Pure tax saving is not the best of motives. While some schemes are tax-advantaged they should not simply be regarded as a way of putting cash into employees’ hands without tax.

So what is on offer?

Options are usually a good starting point. Typically, the employee is given the right to buy shares in the future at today’s price. So if the value of the shares goes up, he makes a profit. This arrangement probably suits the employee better than buying shares because if the price falls, he will not lose money. From the employer’s point of view, these are also benefits, the employee does not rank as a shareholder and, if he leaves, one does not have to buy the shares back.

Enterprise Management Incentive Scheme probably the best …..

First prize must go to the Enterprise Management Incentive Scheme ("EMI"). In its simplest form, if the company grants options so that employees can buy shares at market value at the time of grant, and sell immediately after exercise, then the only tax payable is Capital Gains Tax when the shares are sold. After two years with taper relief, this is as low as 5% for a lower rate taxpayer or 10% for a higher rate taxpayer and, with the annual exemption, very often there will be no tax at all. Some industries will be excluded and some companies may be too large, but a vast range of companies will qualify. If there is a reasonable prospect of a growth in share values, this scheme is highly attractive.

Next comes the Company Share Option Plan. Again, options are granted and the gain is subject only to Capital Gains Tax. But if shares are sold immediately after exercise, then taper relief will not be available, although the annual exemption still will be. This may not be material as the initial value of shares which may be put under option is limited to £30,000. This arrangement is really only suitable if you do not qualify for EMI.

Unapproved options, i.e. not falling into any Inland Revenue-approved arrangement, are very much a last resort. No tax benefit is available so profits are generally taxed as income and there may be National Insurance if there is a market for the shares.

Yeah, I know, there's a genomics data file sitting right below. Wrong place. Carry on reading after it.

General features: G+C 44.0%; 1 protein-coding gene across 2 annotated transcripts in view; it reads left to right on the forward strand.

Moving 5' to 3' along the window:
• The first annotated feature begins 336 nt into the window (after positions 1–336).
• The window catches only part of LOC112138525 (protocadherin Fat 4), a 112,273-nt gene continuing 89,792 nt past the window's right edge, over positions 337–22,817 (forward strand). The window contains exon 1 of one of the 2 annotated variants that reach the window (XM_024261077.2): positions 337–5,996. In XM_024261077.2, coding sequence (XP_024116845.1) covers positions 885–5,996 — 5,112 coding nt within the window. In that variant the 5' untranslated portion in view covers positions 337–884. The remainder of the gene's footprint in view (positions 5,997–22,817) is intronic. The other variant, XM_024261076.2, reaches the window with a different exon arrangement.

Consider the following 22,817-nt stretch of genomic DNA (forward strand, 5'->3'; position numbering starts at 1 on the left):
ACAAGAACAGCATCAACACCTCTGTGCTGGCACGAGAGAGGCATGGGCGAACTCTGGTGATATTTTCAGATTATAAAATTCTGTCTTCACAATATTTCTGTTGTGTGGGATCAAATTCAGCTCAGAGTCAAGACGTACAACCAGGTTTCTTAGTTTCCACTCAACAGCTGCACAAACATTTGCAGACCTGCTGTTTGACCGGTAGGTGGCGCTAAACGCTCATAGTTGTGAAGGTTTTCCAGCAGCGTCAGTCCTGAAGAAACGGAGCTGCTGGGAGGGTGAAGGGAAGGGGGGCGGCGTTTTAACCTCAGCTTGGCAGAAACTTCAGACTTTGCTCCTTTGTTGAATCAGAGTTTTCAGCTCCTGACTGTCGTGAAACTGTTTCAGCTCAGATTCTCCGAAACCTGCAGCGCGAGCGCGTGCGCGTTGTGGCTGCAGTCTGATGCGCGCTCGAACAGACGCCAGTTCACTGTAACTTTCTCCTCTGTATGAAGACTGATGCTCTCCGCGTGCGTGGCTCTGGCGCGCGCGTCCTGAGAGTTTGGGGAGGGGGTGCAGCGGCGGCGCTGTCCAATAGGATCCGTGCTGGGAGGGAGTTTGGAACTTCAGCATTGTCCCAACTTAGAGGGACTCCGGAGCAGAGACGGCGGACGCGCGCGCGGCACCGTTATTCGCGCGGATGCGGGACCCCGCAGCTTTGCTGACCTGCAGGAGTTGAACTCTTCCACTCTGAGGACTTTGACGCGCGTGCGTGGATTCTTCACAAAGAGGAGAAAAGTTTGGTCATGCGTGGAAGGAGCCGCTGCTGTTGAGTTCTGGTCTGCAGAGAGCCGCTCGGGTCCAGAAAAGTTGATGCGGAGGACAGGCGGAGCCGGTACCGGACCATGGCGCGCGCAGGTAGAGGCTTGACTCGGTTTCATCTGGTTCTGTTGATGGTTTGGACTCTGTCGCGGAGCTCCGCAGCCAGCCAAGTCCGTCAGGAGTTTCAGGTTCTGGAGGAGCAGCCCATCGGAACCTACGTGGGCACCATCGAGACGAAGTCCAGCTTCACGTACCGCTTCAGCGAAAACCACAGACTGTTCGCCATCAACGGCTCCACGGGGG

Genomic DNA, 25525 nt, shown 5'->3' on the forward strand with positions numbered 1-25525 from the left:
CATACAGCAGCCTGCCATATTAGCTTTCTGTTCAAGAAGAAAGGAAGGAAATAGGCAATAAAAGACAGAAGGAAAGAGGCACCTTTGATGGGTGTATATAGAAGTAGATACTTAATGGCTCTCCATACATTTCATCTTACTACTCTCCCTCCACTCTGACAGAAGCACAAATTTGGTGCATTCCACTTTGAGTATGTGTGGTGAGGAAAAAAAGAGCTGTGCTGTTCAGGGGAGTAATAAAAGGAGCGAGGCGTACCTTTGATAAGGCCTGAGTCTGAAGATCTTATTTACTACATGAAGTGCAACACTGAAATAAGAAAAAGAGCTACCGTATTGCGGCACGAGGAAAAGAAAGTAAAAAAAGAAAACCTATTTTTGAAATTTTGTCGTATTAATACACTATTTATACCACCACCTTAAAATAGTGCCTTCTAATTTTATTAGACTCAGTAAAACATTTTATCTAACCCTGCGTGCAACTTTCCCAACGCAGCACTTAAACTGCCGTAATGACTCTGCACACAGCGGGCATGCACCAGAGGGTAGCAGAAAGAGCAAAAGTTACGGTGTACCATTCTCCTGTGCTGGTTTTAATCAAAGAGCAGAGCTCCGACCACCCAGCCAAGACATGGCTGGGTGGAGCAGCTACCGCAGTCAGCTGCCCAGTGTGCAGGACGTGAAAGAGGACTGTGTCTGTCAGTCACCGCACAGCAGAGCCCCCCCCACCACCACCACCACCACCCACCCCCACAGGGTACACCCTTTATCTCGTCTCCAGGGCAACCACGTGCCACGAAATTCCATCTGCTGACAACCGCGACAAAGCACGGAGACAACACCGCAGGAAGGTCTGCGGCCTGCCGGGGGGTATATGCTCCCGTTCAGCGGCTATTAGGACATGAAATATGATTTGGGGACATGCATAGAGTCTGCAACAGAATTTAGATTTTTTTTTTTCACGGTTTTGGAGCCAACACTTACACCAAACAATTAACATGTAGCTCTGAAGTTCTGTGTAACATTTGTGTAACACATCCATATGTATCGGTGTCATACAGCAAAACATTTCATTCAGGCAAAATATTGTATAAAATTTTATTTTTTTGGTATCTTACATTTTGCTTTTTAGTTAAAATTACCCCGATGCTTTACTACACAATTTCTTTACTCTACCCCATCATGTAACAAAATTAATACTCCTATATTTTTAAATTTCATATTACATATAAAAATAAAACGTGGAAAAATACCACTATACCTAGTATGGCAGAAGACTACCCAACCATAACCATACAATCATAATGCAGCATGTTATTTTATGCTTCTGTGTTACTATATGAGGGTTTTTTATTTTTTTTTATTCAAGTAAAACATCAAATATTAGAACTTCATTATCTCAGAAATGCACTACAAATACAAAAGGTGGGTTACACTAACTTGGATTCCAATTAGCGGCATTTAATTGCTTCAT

As to share purchase arrangements, the Share Incentive Plan is an Inland Revenue-approved scheme which enables shares to be allocated to employees free of tax, and also allows employees to purchase shares with special reliefs. The disadvantage is that only £3,000 of free shares may be allocated to each employee in any year and the shares have to be held by trustees. Given the need for approval and a trust, this is the most expensive scheme to set up and run, but could yield good benefits if one puts in the effort. A disadvantage is that it cannot be focused on particular individuals, broadly everyone should be allowed to participate. Overall, it has not proved hugely popular.

Unapproved share purchase arrangements, however, have a lot to recommend them, if one accepts that share acquisition is the answer. The employee suffers the risk of buying shares only to see their price go down, but should, with a little care, only pay Capital Gains Tax on any profit. The main problem is that share purchase schemes seem to be regarded with suspicion by the Inland Revenue with the result that gains, in given circumstances, could be taxed as income. To make matters worse, if the shares are marketable, there may be National Insurance where there is an Income Tax charge, which is a cost on the employer although there are proposals to modify this. The days when one could just issue shares are gone but, with planning in advance, one should be able to manage the tax risk.